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Fitness to Practice Policy

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Section 1 - Purpose and Context

(1) The University acknowledges the need to ensure students enrolled in University programs that include professional development maintain the standards of conduct, compliance, performance and capacity ensuring ongoing fitness to practice in the profession throughout their enrolment, at a level appropriate to their stage of enrolment. The University acknowledges that failure to do so may result in an unacceptable level of risk that the student may not be able to meet the expected standards in the corresponding profession.

(2) Failure to maintain fitness to practice are profession-specific, but may include situations where a student has:

  1. engaged in conduct that is inconsistent with the standards and ethical obligations of the relevant profession, relative to the student’s level of enrolment; and/or
  2. demonstrated an inability or unwillingness to comply with rules, regulations or standards for practice in the profession necessary for undertaking placement with a provider/agency; and/or
  3. failed to demonstrate competent knowledge or performance in one or more professional standards critical to the student’s current level of enrolment, where normal educational processes have failed to address these concerns; and/or
  4. a disability or health condition, the consequences of which may impact the student’s capacity to practice at the standard required by the profession.

(3) ) This policy must be read and understood in conjunction with University policies and procedures, including, but not limited to the:

  1. Disability Policy;
  2. Enrolment Policy;
  3. Inherent Requirements Compliance Procedures;
  4. Placement Policy;
  5. Privacy Policy; and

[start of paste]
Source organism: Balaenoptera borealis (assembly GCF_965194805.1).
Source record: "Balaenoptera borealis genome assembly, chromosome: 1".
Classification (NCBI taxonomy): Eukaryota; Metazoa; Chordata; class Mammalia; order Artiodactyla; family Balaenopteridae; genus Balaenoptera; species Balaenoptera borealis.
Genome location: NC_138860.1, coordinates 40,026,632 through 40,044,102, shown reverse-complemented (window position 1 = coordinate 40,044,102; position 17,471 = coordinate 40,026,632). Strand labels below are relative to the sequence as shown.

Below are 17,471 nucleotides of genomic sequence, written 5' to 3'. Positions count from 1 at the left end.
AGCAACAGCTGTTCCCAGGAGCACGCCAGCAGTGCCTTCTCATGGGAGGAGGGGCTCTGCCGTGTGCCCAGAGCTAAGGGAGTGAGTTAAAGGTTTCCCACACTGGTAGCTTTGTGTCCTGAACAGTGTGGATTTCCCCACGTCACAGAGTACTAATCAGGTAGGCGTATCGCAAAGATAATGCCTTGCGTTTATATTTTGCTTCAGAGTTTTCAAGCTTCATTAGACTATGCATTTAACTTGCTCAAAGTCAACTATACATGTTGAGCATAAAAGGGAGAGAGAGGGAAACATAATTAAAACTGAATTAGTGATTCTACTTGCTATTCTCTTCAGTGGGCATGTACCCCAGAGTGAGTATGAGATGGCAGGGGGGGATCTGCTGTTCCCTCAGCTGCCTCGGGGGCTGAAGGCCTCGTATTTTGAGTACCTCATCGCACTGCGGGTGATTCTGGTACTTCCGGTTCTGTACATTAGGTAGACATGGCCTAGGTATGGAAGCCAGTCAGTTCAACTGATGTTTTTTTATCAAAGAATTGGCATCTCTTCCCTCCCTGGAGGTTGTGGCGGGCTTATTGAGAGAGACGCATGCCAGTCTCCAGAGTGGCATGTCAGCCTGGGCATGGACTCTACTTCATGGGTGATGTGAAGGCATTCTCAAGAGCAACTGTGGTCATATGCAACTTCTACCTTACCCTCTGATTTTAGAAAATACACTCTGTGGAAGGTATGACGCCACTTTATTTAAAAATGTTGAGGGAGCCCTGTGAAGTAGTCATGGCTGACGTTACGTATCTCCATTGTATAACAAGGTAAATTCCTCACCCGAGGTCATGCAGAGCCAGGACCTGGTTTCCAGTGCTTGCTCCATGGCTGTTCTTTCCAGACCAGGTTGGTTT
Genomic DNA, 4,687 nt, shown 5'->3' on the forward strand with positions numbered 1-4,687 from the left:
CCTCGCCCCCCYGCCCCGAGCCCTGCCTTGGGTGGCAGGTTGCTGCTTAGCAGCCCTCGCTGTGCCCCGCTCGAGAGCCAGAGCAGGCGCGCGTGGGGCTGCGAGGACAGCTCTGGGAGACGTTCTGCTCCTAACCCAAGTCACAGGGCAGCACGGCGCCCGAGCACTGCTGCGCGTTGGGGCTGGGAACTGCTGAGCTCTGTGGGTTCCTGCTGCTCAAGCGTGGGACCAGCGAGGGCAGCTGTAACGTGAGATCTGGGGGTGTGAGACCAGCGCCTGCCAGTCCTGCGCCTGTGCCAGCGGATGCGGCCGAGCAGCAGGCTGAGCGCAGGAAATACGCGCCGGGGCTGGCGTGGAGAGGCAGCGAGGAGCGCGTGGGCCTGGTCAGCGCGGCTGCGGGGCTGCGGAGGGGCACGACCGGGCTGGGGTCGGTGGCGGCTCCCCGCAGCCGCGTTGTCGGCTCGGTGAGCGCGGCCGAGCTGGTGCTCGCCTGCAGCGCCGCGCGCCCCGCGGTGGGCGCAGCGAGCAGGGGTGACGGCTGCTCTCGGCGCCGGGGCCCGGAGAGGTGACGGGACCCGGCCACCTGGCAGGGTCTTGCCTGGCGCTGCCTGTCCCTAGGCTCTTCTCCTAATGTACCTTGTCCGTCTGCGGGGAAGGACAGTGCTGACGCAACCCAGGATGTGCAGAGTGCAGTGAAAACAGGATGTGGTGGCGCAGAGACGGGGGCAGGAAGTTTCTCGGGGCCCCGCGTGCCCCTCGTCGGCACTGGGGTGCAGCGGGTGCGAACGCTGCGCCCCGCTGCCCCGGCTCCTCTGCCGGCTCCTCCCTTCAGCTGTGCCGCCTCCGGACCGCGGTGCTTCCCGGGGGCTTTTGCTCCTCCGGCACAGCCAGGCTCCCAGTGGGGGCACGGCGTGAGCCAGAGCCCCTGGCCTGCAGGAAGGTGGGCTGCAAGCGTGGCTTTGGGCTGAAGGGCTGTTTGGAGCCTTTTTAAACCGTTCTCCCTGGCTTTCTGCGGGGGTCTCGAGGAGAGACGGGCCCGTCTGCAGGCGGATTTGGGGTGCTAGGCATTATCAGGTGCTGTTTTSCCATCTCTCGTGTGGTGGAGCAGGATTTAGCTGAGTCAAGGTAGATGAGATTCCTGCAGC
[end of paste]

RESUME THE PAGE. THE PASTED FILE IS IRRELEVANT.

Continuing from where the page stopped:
6. Risk Management Policy.
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Section 2 - Definitions

(4) For the purposes of this policy, the following definitions apply:

  1. Fitness to Practice (FTP) means a student’s demonstrated ability to meet the expected standards of conduct, compliance, knowledge, performance, and capacity required by the relevant profession and legislation governing the profession. Also known as Fitness for Practice or Safety to Practice.
  2. Inherent Requirements (IR) means the abilities, knowledge and standards of conduct and performance that are essential for a student to be able to achieve the learning outcomes of a program or subject and transition to the profession after graduating. These may include compulsory standards set by professional, registration, or accreditation bodies. 
  3. Placement means a subject, subject component or other work integrated learning activity, required as part of a subject or program of study (including an elective subject), that gives students unpaid practical experience (as per the Fair Work Act 2009) in the application of theoretical concepts and knowledge in an authentic university or work environment. This includes overseas placements and is also known as Work Integrated Learning (WIL), clinical immersion, clinical placement, clinical practice, externship, fieldwork, industry experience, industry study, internship, practicum, professional experience, teaching practice, or work placement.
  4. Placement Organisation/Partner means the organisation at which the student's placement is undertaken. For internal or on-campus placements, the placement organisation is the University.
  5. Procedural Fairness means the procedures used by a decision-maker in dealing with an allegation are fair and requires:
    1. adherence to established principles of natural justice;
    2. a hearing appropriate to the level;
    3. impartiality of the decision-maker; and
    4. evidence to support the finding.
  6. Reasonable Adjustment means the provision of measures, actions or adjustments made to teaching, learning, assessment and placements (if relevant) to enable students with disabilities or chronic health conditions the opportunity to meet the relevant program learning outcomes on the same basis as students without a disability. Reasonable adjustments may also be made on religious or other grounds, such as culture (e.g. uniform adjustments that still comply with professional standards).
  7. . Remediation means the opportunity for students to complete tasks or actions in order to address the causes of their failure to meet inherent requirements.
  8. Service Recipient means a person, including children and young people, or animal receiving professional or educational services (also known as patient, client, customer, or student).
  9. Student means any person who is a candidate for an award or who is or was enrolled in a program offered by the University.
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Section 3 - Policy Statement